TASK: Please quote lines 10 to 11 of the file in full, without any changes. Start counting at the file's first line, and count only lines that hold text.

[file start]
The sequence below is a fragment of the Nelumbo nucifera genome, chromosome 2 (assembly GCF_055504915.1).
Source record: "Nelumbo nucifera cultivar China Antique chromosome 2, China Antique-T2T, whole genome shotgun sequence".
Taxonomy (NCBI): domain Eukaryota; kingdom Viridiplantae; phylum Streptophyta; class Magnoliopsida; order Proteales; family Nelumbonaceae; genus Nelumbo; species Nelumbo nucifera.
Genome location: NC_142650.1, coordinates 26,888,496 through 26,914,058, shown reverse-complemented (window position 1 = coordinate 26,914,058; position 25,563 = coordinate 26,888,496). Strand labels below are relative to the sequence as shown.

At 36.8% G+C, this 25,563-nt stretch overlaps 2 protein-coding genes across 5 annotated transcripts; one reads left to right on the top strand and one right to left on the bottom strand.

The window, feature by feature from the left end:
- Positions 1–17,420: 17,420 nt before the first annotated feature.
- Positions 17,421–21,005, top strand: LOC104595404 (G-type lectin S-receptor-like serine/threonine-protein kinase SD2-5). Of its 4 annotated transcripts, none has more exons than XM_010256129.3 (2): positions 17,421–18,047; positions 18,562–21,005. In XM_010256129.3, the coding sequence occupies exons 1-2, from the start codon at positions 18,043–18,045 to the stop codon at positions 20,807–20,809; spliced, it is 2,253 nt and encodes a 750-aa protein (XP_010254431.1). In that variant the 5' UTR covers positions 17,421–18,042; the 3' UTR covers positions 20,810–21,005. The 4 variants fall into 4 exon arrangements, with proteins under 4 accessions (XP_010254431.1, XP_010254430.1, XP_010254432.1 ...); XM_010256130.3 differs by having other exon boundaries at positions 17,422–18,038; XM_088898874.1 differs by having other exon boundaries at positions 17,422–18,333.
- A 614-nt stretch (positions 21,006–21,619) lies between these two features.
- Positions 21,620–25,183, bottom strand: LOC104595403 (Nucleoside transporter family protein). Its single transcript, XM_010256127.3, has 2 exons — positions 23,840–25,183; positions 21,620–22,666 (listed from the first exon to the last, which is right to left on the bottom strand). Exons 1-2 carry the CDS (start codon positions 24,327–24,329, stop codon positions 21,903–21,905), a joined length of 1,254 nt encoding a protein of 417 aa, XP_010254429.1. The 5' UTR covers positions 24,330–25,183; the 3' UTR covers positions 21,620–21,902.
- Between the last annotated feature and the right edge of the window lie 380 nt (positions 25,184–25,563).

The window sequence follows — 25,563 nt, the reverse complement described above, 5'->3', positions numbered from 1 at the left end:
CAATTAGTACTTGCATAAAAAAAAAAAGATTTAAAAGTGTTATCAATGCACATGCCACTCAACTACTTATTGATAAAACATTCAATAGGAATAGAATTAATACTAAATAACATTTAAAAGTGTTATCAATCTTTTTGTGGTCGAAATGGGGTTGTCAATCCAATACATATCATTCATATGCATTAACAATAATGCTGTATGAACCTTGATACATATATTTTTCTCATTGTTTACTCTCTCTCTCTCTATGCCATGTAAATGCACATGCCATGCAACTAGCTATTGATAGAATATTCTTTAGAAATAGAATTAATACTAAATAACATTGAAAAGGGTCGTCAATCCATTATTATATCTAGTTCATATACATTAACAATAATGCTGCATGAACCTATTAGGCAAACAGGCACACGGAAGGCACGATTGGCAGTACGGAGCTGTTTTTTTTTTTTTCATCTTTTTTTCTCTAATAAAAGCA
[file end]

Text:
- Positions 21,620–25,183, bottom strand: LOC104595403 (Nucleoside transporter family protein). Its single transcript, XM_010256127.3, has 2 exons — positions 23,840–25,183; positions 21,620–22,666 (listed from the first exon to the last, which is right to left on the bottom strand). Exons 1-2 carry the CDS (start codon positions 24,327–24,329, stop codon positions 21,903–21,905), a joined length of 1,254 nt encoding a protein of 417 aa, XP_010254429.1. The 5' UTR covers positions 24,330–25,183; the 3' UTR covers positions 21,620–21,902.
- Between the last annotated feature and the right edge of the window lie 380 nt (positions 25,184–25,563).